London: The "world's most valuable biscuit", which survived the sinking of the Titanic in 1912, has fetched a whopping 15,000 pounds at an auction in the UK, while a photograph believed to be that of the iceberg which sank the liner sold for 21,000 pounds.
The Spillers and Bakers Pilot cracker, from a survival kit in a lifeboat, was "the world's most valuable biscuit," said Auctioneer Andrew Aldridge from Henry Aldridge & Son auctioneers in Wiltshire.
The biscuit was sold to a collector in Greece, far exceeding its presale estimate of between 8,000 pounds and 10,000 pounds.
The cracker was saved by James Fenwick, a passenger on the Carpathia which picked up Titanic survivors.
He kept it in an envelope complete with original notation, "Pilot biscuit from Titanic lifeboat April 1912".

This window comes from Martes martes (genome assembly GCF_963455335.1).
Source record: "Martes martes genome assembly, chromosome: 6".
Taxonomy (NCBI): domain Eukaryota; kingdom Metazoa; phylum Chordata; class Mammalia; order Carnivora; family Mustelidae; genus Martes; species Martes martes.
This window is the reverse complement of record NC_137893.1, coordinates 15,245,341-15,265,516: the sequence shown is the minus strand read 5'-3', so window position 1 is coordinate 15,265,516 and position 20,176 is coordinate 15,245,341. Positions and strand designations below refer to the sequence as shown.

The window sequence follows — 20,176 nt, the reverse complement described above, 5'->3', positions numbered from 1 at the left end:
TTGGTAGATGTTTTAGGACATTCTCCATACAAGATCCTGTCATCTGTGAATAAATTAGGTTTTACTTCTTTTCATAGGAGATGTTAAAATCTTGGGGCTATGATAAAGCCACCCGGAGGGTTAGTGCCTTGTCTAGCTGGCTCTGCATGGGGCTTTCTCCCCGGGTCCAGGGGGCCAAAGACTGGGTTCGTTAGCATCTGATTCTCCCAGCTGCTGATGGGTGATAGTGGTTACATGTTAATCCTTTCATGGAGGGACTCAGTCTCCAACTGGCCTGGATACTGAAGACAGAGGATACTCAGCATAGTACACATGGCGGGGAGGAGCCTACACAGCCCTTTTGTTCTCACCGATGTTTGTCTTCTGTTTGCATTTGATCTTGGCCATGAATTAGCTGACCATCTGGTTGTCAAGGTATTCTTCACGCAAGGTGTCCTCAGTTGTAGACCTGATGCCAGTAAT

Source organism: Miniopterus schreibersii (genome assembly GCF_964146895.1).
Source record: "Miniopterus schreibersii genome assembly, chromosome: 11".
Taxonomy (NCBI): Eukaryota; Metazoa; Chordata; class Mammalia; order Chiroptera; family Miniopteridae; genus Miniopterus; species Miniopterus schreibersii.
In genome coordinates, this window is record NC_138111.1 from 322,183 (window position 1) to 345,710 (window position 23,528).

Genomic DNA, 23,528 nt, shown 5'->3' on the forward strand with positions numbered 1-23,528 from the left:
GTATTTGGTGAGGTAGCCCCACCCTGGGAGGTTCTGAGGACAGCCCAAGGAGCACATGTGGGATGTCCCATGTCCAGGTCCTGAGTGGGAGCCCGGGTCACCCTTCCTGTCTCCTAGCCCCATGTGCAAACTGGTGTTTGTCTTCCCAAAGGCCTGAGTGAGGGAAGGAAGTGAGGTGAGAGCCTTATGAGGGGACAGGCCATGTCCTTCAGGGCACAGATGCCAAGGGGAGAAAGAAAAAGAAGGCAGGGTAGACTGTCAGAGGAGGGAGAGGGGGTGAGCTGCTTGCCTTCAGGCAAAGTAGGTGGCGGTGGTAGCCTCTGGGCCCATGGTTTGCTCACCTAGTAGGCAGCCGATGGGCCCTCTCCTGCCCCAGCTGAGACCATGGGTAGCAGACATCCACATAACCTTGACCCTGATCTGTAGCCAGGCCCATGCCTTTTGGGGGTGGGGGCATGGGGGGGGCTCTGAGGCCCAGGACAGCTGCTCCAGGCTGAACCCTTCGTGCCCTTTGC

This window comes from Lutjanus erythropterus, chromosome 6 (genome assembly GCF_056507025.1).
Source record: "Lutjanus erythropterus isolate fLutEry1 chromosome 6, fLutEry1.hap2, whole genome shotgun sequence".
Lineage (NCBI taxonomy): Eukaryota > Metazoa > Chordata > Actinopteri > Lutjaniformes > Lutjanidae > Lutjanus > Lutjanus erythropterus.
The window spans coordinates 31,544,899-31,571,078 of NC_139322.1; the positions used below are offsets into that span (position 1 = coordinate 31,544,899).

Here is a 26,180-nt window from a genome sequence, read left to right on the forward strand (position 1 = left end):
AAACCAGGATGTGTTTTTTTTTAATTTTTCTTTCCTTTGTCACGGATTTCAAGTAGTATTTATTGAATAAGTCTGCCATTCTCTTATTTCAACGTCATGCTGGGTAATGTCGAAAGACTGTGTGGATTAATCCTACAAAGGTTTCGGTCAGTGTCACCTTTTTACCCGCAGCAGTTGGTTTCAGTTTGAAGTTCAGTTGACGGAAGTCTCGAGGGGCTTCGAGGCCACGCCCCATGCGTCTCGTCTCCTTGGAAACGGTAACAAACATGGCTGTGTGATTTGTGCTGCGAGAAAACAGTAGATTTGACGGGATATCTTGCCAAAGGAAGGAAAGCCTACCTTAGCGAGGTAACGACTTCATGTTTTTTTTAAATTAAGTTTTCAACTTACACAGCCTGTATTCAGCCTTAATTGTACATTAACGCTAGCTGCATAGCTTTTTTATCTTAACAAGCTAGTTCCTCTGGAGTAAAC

The auction also saw a photograph purporting to show the iceberg that sank the ill-fated liner selling for 21,000 pounds, 'BBC News' reported.
The estimated guide price had been between 10,000 pounds and 15,000 pounds.
Titanic had been four days into a week-long Transatlantic crossing from Southampton to New York when it struck the iceberg on April 14, 1912, killing more than 1,500 people.
The grainy black-and-white photograph was captured the day after the luxury liner sank.
It was taken by the chief steward of steamer the Prinz Adalbert, who was at the time unaware of the tragedy that had occurred the previous day.
A cup presented to the captain of the Carpathia also sold for 129,000 pounds to a UK collector.
It was given to Captain Arthur Rostron by survivor Molly Brown, paid for by donations from wealthy passengers after the disaster.
Aldridge said the price paid for the cup made it the third most valuable item associated with the Titanic story to have ever been sold.